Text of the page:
St John's Tower

St. John's Tower, Ayr
©2022 Gazetteer for Scotland

St. John's Tower, Ayr

A solitary tower lying in a tree-lined park between Eglinton Terrace and Bruce Crescent to the west of Ayr town centre in South Ayrshire, St. John's Tower is all that remains of the town's first parish church, dedicated to St. John the Baptist. This was a large and splendid building, with eight altars each served by its own priest. The tower was added to the west in the 14th or 15th C. and it comprises a square ashlar structure with a cap-house and corbelled-out walkway.

In 1315, Robert the Bruce (1274 - 1329) attended a meeting of Parliament held here at which he and his successors were confirmed as King of Scotland. King James IV (1473 - 1513) is recorded as having paid for masses to be said in the church, and Mary, Queen of Scots (1542-87), had her horses stabled here overnight during a visit to Ayr in 1563. Rev. John Willock (c.1515-85) was the minister here for a time. John Knox (1514-72) probably preached here, his son-in-law Rev. John Welsh served as the minister (1600-06) and Welsh's wife Elizabeth Knox is thought to be buried next to the tower. In 1650, Oliver Cromwell's army established Ayr Citadel with the church at its centre. The troops requisitioned the church as a store and used its tower to keep watch on the surrounding area. In recompense, the garrison commander contributed generously to the cost of a new church, also dedicated to St. John the Baptist, which is now known as the Auld Kirk. The church here was demolished by the Town Council in 1726 but the tower survived. In 1852, the tower and surrounding estate was acquired by John Miller, a gunsmith who had made his fortune in India. He build a Gothic-style house attached to the old tower, which was known as Fort Castle. When he died in 1910, the property was bought by John Crichton-Stuart (4th Marquess of Bute, 1881- 1947) who felt the tower should be restored to its former appearance and engaged local architect James Kennedy Hunter (1863 - 1929) to execute his wishes. The Butes gave the tower to the Burgh of Ayr in 1949. It is now owned by South Ayrshire Council and occasionally open to the public.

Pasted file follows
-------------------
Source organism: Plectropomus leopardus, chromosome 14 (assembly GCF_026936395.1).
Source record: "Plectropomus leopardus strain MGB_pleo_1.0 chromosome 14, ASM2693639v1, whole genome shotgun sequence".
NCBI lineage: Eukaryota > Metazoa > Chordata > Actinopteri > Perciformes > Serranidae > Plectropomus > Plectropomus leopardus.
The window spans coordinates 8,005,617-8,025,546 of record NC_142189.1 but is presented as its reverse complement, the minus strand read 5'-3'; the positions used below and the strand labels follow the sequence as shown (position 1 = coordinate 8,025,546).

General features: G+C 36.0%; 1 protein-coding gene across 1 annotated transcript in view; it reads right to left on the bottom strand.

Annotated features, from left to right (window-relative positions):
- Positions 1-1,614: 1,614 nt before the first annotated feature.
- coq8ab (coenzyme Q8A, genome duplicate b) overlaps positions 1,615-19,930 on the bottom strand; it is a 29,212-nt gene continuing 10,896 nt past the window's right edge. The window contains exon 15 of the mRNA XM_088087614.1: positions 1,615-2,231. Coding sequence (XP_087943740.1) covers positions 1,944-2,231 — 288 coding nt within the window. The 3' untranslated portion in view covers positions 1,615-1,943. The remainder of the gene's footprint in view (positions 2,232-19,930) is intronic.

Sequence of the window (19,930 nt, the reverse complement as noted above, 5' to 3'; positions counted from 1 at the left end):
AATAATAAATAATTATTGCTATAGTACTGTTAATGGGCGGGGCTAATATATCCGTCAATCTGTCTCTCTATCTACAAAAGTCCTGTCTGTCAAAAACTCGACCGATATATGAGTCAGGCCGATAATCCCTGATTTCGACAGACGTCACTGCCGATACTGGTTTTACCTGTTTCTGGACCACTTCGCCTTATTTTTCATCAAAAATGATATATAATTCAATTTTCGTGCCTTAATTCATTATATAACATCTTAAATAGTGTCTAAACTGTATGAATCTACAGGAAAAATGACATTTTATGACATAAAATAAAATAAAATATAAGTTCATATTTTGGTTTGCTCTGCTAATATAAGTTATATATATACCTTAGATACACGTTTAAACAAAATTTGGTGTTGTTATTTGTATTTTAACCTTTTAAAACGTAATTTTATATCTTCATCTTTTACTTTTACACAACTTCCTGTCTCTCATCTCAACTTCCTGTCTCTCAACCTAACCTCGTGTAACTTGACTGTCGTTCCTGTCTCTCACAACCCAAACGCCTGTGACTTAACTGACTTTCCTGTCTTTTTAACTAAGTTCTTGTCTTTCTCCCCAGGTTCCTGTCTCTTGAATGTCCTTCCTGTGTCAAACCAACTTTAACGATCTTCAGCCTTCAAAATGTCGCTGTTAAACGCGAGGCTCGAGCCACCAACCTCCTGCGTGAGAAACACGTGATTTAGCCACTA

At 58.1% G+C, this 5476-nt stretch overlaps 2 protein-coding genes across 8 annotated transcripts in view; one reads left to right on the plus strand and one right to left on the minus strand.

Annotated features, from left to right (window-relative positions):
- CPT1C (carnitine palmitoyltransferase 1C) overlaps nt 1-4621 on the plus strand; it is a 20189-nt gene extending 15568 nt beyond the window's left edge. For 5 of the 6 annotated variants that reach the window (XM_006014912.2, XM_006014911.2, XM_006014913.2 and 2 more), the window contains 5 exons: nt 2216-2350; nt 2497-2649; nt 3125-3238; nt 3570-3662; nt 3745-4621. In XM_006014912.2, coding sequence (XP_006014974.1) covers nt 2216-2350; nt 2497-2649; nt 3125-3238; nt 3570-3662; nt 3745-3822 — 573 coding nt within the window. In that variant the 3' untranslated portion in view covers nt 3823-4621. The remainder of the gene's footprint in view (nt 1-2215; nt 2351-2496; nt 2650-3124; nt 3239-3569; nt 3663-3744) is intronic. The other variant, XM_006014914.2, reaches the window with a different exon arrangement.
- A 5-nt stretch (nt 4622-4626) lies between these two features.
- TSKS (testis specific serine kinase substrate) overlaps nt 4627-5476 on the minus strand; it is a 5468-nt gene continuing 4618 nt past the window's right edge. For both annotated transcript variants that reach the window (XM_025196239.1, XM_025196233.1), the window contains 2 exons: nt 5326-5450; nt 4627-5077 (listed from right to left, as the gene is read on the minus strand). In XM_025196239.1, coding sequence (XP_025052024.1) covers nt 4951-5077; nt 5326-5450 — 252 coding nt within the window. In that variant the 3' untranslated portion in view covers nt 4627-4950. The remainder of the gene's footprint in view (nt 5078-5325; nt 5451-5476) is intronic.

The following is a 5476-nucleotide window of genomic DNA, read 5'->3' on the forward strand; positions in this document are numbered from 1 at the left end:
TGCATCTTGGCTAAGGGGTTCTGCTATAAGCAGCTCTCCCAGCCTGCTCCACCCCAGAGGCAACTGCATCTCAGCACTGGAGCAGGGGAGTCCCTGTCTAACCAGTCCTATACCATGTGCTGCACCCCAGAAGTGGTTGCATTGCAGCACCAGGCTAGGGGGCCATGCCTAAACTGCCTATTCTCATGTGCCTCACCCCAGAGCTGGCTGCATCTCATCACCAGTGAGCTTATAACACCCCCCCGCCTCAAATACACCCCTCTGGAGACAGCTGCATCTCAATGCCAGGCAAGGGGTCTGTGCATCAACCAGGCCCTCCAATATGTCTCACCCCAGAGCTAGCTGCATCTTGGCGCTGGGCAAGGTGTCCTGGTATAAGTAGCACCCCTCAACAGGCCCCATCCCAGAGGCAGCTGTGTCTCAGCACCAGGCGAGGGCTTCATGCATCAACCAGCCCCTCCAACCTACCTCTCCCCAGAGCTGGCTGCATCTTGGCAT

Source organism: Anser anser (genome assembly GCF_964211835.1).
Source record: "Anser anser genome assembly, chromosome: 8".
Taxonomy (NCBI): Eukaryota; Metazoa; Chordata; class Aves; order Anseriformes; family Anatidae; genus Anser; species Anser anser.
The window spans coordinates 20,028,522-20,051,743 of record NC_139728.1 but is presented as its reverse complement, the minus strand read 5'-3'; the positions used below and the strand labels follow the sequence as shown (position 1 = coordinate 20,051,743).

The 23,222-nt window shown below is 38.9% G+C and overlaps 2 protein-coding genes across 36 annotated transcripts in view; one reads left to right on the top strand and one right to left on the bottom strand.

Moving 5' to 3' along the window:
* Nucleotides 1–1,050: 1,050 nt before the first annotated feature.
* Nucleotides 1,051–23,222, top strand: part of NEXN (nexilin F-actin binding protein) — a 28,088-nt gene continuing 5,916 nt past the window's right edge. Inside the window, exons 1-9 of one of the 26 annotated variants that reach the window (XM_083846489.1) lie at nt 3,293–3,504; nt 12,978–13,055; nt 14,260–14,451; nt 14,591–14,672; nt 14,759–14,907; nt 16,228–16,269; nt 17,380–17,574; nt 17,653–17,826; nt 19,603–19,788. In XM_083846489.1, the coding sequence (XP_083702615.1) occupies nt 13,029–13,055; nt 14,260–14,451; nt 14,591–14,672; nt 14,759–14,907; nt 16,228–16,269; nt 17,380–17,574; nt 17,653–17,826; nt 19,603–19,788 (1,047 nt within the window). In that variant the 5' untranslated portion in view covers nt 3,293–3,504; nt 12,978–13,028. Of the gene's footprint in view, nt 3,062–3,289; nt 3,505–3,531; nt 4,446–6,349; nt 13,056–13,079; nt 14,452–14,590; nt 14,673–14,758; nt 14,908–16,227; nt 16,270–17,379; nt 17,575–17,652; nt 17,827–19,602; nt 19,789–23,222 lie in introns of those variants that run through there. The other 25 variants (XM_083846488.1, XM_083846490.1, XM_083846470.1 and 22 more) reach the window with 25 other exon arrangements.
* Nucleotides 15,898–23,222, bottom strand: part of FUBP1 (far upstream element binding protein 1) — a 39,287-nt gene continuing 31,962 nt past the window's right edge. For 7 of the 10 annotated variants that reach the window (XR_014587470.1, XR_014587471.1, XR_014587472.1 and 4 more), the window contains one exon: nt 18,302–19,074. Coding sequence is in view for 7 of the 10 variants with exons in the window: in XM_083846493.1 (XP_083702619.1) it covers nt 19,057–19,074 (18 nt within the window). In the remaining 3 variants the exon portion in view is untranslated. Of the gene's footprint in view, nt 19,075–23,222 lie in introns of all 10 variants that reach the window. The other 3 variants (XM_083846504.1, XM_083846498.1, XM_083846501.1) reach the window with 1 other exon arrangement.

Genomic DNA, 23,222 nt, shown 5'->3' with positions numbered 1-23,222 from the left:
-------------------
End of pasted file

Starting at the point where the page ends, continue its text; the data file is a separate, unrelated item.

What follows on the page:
A brief history is recorded on a plaque next to the tower, while another plaque nearby was unveiled on the 20th June 2004 by the Very Rev. Findlay Macdonald, a past Moderator of the General Assembly of the Church of Scotland, at a service to mark the 350th anniversary of the Congregation leaving for the new church.

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